Who remembers loads of presents under the tree? Who remembers eyeing those loads of presents, and tearing open the corner to see what was inside? Who remembers the joy of sitting with your family and watching the faces of your loved ones light up, as they unwrapped your gifts?
OK, those are the good memories.
Now, for the other stuff: who dreads holiday shopping? Who hates it when the Target parking lot has literally no spaces, and who feels a wee bit resentful when that one relative texts you to inform you their oldest child likes this one sports team and their middle child loves princesses and unicorns and their youngest is developing an interest in the arts and also likes zebras? Who counts up the many other ways you could have spent the money, if you weren't expected to do gifts? Who resents the influx of plastic toys, plastic wrapping, and paper that fills up the recycling in seconds? Who doesn't have space for more toys that are likely to break or be forgotten, within the month?
Yah, you. If you're still reading, here's a bunch of gift ideas that won't break the bank and that will make memories that last longer than a sparkly pink, tap-dancing unicorn. Because at the end of the day, what we- and our children- remember most fondly about the holidays is the giving, the anticipation, the witnessing of each others' joy, the unstructured time together. So put your money and your gift-giving where your values are- and give a gift that facilitates time together, that sparks anticipation, that enables joy.
A Move Night: For the screen-loving family
Cost: $$-$$$ depending on family size
Pack up a movie night- tickets or a gift card to a local cinema can be paired with favorite candies, some microwave popcorn, a bottle of wine for the grownup or a blanket to cuddle under. Arrange them in a festive bucket (which can be repurposed for the popcorn!) and give the whole family a night out at the movies.
A Zoo Membership: For the parent who needs to get out of the house with the kids
Zoo memberships are great for families with little ones, and you can bet a parent who just can't think of anymore crafting projects or tree-house games is going to love taking her kids to the zoo, especially when someone else buys the membership! Grab some animal cookies, juice boxes, safari hats, and toy binoculars, and pack them altogether in a canvas zoo backpack, ready to go to the zoo!
A Tea Party Set: For the grandparents who love fancy things
Make a vintage tea-partyset: go to a thrift-store and purchase mismatched teacups and saucers (enough for the grandparents, grandchildren, and any special stuffies or pets) and arrange them in a basket (thrift-store!) with tea bags and snacks (Trader Joe's has some great teas. Good TJs snacks for tea-party sets are croissants, cookie "dunkers" and berries, but you pick what your people would love). Pop a picnic blanket in the basket, and encourage them to have a proper tea party with their grandkids! (This is a win-win for stressed out parents who could potentially take a nap during the tea-party).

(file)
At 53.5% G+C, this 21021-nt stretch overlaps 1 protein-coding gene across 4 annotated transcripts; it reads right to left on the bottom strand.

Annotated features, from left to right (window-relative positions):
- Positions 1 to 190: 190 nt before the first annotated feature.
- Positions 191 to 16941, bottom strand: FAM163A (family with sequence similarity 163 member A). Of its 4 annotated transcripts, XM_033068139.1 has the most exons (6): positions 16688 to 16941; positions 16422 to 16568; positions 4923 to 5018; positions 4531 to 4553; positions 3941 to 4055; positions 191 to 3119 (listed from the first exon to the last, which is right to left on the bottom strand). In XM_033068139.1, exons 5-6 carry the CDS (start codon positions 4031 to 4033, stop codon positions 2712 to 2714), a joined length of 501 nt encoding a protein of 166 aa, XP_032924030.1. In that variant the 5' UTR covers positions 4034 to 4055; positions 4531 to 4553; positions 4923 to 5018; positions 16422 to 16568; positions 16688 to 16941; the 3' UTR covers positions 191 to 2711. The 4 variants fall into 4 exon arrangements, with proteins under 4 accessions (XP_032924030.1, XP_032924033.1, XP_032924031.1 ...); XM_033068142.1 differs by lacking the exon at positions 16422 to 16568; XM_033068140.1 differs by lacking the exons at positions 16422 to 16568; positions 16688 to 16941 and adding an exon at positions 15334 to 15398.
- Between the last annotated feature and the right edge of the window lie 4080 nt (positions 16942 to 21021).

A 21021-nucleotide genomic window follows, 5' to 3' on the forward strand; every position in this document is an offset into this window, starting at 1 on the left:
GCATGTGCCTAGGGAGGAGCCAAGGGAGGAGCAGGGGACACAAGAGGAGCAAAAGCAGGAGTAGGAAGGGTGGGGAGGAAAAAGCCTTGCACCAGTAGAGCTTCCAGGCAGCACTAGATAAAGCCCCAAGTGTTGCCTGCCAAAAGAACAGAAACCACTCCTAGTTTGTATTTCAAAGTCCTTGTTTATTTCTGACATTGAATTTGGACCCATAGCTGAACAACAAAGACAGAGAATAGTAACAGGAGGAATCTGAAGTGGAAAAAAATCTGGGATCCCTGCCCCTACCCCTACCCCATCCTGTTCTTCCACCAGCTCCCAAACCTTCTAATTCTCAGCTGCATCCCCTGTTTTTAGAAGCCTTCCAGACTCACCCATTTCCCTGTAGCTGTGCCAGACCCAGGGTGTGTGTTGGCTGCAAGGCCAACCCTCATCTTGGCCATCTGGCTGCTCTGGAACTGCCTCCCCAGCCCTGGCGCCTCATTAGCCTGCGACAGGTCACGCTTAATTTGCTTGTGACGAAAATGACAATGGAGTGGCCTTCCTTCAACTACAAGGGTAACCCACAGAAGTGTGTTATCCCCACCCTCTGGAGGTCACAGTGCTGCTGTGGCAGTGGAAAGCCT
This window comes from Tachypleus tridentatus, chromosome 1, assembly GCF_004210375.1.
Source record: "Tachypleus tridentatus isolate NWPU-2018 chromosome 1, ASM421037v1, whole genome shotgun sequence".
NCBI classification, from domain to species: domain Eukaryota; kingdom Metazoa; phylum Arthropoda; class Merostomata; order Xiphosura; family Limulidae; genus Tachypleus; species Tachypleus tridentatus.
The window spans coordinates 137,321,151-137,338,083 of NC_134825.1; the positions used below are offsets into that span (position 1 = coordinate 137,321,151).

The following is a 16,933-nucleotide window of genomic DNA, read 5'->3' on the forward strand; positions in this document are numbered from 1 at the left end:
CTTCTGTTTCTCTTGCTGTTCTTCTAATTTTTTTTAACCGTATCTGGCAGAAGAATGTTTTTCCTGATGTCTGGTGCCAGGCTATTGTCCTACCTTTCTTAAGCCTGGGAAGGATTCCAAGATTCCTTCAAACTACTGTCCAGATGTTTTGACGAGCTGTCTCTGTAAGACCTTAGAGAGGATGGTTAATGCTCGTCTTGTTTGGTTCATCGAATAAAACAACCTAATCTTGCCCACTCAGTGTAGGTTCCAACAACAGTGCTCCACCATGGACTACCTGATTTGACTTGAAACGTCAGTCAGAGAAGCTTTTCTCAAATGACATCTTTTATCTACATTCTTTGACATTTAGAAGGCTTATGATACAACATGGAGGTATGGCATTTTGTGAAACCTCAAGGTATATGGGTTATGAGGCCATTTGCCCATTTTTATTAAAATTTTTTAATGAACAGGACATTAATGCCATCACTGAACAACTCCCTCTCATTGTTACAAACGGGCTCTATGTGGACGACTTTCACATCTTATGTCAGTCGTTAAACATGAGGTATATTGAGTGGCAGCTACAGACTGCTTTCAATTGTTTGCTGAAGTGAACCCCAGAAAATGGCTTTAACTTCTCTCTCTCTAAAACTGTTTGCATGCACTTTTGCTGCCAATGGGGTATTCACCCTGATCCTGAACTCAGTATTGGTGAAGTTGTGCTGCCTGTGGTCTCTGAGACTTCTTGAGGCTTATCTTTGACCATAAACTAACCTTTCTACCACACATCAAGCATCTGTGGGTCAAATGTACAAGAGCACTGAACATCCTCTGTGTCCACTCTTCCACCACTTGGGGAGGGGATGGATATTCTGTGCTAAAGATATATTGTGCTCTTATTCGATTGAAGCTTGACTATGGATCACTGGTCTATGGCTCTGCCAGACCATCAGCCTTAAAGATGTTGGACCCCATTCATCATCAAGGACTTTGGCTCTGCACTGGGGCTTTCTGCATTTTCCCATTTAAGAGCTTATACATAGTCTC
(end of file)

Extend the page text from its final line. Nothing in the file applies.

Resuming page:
Cooking Supplies: For the relatives who just moved into a new house
Fill mason jars with different colored staples from the bulk section at grocery store. Some good ones include black beans, green split peas, orange lentils, popcorn kernels, almonds, pink sea salt, brown sugar..... basically anything you think they might use! Mason jars can be purchased in bulk for cheap. Tie a ribbon around the top of each jar; bonus points if you can find some sort of basket or crate in which they can store the staple-jars!
Family Scavenger Hunt: For The Kids Who Love To Adventure
Set up a day-long scavenger hunt that begins right when the kids wake up (you can stick the first clue under their breakfast plates!). The idea is to leave a series of clues for them to find, each one giving a direction to the next one, until with the culminating clue, the kids find something special (it can be presents, but it could also be reading a new book with a grandparent, or a big family dinner, or glasses full apple cider with cranberries floating in them). Have them meander through their home and/or neighborhood, and if there is an adult who can drive, it might be fun to leave clues at different relatives homes (works especially well for families that visit multiple houses on holidays, though requires some advance notice!). As they move through the clues, include fun "to-dos" like "Give six people high-fives," or "run around the house four times and find one person who has broken a bone" or "Gather four red food items and present them to the oldest family member in exchange for the next clue." You can hide clues under rocks and behind doors and in bathrooms, and older children can be given clues like "your next direction is where you wipe your feet after a long muddy day" (for under the doormat). Be creative- your "clues" could be tidbits about individual people (find the person who held a snake when they were seven; the holder of the next clue has a secret tattoo; to find the next clue, find the person who can tell you a story about a cat having babies in her dresser drawer, and draw a picture of the story, etc..)! This will engage your kids throughout the day, and give them a solid plan for something to do when you are out and about.